With Aftershock, Eli Roth is attached to yet another cautionary tale for oblivious tourists yukking it up in a foreign country, only to wind up in the most grisly circumstances made even more horrifying by their total lack of autonomy. The fact that Roth is producing newcomer Nicolás López’s script may explain why this is a slight departure from his norm: Whereas in Hostel some American idiots get chopped up at a brothel, here the doomed international sextet are subject to a massive earthquake that rips through the city of Valparaíso, Chile, and sets into motion a deadly chain of events. The “murderer” is the shockwaves that obliterate the bar in which these tourists party, that crack open a prison and let out actual human killers, and that trigger a tsunami warning.
Or at least, that’s what the filmmakers are hoping the audience will come away with. Unfortunately, about halfway through the movie it becomes clear that the dynamics of the story are a lot more calculated than they’re letting on. Aftershock may be about Mother Nature, but you can see the humans pulling the strings. All too soon, the movie adopts the Final Destination method of storytelling: You accept that almost everyone is going to die, so now you sit back and enjoy how gruesomely it’ll happen.
But first, let’s introduce you to the players so you can establish some emotional connection—because there are some fantastically underrated performances here. Most hilariously, Roth plays “Gringo,” a dorky, clueless American traveling with his two buddies Ariel (Ariel Levy) and Pollo (Nicolás Martínez, who may soon give Zach Galifianakis a run for his money). When they meet a trio of international beauties—bratty Kylie (Lorenza Izzo), her Hungarian half-sister Monica (Andrea Osvárt), and Russian Irina (Natasha Yarovenko)—they bring them along to Valparaíso. They’ve barely started their mating dances at the club when the earthquake brings chunks of the ceiling and shelves of vodka crashing down onto the shell-shocked inhabitants.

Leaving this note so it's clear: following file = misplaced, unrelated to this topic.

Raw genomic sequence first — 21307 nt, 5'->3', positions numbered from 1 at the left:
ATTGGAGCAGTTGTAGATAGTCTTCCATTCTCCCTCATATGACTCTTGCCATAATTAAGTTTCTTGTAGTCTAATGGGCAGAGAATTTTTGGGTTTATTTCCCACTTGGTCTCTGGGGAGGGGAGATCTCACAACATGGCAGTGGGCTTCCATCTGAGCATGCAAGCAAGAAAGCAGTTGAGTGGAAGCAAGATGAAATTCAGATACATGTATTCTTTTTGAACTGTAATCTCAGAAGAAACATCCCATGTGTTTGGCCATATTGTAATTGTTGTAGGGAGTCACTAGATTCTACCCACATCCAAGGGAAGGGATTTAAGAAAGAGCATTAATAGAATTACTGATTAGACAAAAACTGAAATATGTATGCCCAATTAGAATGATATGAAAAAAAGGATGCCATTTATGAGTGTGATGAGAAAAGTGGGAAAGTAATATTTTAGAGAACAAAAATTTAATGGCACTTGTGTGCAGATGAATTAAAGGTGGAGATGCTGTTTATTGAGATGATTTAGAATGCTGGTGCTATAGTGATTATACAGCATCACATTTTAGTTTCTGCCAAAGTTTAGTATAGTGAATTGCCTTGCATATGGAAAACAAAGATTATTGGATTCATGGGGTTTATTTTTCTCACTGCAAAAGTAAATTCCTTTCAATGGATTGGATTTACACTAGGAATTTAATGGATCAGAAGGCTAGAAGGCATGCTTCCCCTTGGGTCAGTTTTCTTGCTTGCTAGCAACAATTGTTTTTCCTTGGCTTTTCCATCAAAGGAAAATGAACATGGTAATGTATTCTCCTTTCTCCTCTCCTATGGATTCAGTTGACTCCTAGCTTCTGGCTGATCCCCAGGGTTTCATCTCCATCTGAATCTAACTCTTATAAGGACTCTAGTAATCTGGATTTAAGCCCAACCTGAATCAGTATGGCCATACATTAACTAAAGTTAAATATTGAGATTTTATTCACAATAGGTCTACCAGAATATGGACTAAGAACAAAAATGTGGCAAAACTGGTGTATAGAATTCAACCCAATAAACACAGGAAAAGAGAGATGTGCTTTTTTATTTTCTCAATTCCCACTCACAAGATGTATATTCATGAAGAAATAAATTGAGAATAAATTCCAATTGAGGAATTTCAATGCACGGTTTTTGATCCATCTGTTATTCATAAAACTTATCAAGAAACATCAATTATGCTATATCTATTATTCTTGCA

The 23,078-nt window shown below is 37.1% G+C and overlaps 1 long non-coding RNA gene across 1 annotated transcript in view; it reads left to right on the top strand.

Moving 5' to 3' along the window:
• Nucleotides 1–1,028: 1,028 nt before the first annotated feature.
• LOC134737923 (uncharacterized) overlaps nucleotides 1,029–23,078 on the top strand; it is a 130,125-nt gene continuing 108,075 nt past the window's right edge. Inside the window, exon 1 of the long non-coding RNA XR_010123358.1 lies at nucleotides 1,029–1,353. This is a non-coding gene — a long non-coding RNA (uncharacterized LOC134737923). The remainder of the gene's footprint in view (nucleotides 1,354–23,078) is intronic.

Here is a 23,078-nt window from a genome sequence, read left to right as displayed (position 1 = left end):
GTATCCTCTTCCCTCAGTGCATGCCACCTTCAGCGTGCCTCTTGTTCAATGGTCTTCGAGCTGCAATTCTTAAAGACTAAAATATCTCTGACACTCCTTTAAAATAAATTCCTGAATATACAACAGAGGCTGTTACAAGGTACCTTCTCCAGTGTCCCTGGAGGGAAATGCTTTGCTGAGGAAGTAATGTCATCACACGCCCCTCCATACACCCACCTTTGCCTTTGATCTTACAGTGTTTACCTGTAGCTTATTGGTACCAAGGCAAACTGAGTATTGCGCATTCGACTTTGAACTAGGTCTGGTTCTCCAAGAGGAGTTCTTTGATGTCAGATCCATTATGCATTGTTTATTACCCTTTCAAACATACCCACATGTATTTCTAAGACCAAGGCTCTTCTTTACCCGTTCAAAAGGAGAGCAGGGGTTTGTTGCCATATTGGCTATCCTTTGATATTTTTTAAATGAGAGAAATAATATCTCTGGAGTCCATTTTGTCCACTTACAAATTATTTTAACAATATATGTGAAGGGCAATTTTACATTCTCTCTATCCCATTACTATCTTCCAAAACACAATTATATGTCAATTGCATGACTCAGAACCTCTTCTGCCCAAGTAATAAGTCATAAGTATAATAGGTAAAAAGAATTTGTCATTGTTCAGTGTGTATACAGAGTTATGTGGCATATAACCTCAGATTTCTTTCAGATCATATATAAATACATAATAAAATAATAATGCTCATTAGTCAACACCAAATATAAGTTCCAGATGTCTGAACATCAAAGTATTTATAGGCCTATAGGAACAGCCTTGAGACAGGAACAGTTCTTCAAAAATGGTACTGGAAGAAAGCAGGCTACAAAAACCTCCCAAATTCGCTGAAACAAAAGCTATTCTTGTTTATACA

I will hand it to Roth and López: That sequence alone will spook any clubgoer, because it’s the kind of absurd—but not unrealistic—nightmare that could befall anyone. The six go running off into the streets of Valparaíso trying to find a cell signal and medical attention, but are quickly targeted by the escaped convicts. This cat-and-mouse chase is enhanced by the ever-present tsunami alarms and some truly engaging set pieces in a series of underground tunnels where nuns would hide their unwanted babies. (Oh yeah, it goes there.) Not for some time have I seen a horror movie that endeavors to press so many buttons.
Unfortunately, you’re never not aware of this subtle manipulation. I won’t ruin the order or creativity of the deaths here, because those are the main draw for this kind of movie. But I will say that there’s amputation, immolation, and a lot of getting crushed under rubble. Oh, and the ending (which I saw coming, but others at my screening didn’t) is ridiculous in the best way.
Watching Hollywood star Roth play dorky Gringo—who gets brutally turned down by Selena Gomez in a random cameo—is amusing because you imagine it’s been a long time since he’s had to tap into that hapless persona. But the character who most fascinated me was Pollo. This affable party guy, who knows which hands to shake and which wheels to grease, gets by entirely on his father’s money and not on his looks or charm. He’s the perfect tour guide, but when the earthquake literally turns everything upside-down, he’s completely out of his element. Martínez gives one of the more nuanced performances I’ve seen in horror, moreso because you’re not expecting any emotional growth from him. By contrast, the tense, resentful relationship between sisters Kylie and Monica strikes a few chords haphazardly, but by the end of the movie their progress is moot.
Aftershock is like a long night at the club: You’re fed something questionable, you get amped up, you think it’s super awesome in the moment—but dealing with your hangover the next morning, you decide it wasn’t really worth it.